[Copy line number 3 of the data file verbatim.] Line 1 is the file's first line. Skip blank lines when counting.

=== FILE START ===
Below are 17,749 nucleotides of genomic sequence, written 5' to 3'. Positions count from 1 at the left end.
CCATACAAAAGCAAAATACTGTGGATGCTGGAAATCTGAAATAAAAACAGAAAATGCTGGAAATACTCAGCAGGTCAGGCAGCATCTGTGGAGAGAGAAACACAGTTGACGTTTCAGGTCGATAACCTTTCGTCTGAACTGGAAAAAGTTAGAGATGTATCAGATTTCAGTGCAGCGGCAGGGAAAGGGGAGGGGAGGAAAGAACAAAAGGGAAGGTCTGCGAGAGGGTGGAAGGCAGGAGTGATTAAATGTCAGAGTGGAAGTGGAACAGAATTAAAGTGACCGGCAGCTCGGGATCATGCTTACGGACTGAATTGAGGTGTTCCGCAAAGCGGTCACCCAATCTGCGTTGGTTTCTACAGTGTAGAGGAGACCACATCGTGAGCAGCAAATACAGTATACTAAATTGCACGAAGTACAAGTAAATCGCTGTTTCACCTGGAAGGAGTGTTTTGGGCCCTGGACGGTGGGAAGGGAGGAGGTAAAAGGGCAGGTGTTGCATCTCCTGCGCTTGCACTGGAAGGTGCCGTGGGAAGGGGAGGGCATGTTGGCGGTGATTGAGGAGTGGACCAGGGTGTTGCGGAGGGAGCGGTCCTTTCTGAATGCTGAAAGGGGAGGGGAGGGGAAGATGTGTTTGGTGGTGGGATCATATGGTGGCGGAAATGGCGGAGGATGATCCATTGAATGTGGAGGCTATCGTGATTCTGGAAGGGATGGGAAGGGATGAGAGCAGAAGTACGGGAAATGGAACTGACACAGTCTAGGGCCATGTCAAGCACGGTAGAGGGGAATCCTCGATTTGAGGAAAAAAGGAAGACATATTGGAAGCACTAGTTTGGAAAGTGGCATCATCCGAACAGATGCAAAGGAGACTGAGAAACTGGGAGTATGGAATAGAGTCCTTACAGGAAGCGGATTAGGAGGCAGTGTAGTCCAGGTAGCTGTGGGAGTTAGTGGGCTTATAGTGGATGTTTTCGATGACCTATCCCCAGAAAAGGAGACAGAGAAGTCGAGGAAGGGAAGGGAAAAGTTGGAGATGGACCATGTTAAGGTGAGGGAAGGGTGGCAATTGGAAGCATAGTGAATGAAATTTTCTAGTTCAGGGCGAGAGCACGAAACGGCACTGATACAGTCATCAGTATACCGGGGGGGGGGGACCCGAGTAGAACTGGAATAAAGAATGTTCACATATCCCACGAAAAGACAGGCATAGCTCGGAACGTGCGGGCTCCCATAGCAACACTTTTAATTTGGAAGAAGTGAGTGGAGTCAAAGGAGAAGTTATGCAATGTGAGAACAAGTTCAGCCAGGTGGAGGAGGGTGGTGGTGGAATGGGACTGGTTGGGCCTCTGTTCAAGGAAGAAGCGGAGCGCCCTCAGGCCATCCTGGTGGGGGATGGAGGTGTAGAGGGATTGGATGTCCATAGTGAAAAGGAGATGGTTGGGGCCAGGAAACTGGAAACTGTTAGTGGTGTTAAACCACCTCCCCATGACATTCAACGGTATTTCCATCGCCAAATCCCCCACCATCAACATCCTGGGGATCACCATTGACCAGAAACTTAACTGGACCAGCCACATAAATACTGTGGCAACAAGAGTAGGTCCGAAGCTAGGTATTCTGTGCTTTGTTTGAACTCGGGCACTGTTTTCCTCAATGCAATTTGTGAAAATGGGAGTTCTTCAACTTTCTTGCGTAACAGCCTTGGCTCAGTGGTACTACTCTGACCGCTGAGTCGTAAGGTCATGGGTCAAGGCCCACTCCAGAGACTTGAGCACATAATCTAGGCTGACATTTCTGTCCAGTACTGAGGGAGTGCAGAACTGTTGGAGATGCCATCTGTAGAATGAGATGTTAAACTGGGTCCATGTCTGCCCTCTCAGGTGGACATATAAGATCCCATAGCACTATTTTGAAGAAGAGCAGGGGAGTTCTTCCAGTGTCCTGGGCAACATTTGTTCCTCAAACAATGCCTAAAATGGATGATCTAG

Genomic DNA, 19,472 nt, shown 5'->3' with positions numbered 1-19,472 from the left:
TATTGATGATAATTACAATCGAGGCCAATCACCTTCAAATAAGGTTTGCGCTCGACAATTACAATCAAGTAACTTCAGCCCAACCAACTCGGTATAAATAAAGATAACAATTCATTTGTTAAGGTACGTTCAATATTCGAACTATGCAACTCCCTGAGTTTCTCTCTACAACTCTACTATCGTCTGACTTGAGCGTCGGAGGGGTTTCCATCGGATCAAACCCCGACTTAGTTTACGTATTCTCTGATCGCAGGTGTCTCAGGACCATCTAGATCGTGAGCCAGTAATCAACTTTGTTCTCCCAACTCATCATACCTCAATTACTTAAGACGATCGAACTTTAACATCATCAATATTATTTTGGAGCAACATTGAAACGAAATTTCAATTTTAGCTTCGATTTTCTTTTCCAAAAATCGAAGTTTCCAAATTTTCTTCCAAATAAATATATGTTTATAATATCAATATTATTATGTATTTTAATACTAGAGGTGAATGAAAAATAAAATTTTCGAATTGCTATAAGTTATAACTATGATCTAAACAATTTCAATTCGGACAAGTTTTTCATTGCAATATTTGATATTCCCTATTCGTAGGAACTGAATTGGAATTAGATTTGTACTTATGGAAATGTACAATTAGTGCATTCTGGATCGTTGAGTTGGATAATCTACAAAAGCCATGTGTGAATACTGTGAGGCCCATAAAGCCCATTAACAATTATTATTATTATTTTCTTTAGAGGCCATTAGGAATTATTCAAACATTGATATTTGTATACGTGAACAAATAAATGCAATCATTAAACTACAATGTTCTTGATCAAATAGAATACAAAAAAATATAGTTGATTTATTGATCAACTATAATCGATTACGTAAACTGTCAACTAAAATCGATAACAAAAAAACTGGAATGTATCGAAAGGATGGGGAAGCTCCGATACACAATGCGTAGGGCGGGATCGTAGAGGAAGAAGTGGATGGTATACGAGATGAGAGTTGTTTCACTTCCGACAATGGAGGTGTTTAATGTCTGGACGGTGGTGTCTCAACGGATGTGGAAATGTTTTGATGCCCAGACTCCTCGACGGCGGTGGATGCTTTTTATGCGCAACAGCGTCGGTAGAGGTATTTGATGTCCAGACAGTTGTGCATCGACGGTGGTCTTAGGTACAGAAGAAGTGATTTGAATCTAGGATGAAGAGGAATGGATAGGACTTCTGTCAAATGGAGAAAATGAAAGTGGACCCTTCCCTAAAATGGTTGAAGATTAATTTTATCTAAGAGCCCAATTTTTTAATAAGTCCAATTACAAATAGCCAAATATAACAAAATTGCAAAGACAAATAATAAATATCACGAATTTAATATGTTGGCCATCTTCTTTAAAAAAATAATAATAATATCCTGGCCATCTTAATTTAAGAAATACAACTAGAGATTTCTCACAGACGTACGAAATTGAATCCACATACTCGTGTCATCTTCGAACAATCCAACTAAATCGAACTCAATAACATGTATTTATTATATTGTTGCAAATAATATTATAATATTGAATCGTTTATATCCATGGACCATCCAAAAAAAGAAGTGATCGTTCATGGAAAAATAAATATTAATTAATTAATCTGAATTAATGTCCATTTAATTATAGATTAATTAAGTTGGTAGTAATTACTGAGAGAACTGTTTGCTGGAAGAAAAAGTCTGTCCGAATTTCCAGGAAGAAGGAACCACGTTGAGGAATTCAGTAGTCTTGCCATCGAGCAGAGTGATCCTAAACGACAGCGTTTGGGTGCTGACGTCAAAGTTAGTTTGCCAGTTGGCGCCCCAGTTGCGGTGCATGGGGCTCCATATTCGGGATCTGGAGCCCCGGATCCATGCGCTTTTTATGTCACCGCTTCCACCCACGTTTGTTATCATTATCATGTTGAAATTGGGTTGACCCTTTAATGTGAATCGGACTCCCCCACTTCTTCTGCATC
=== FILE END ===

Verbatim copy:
Genomic DNA, 19,472 nt, shown 5'->3' with positions numbered 1-19,472 from the left: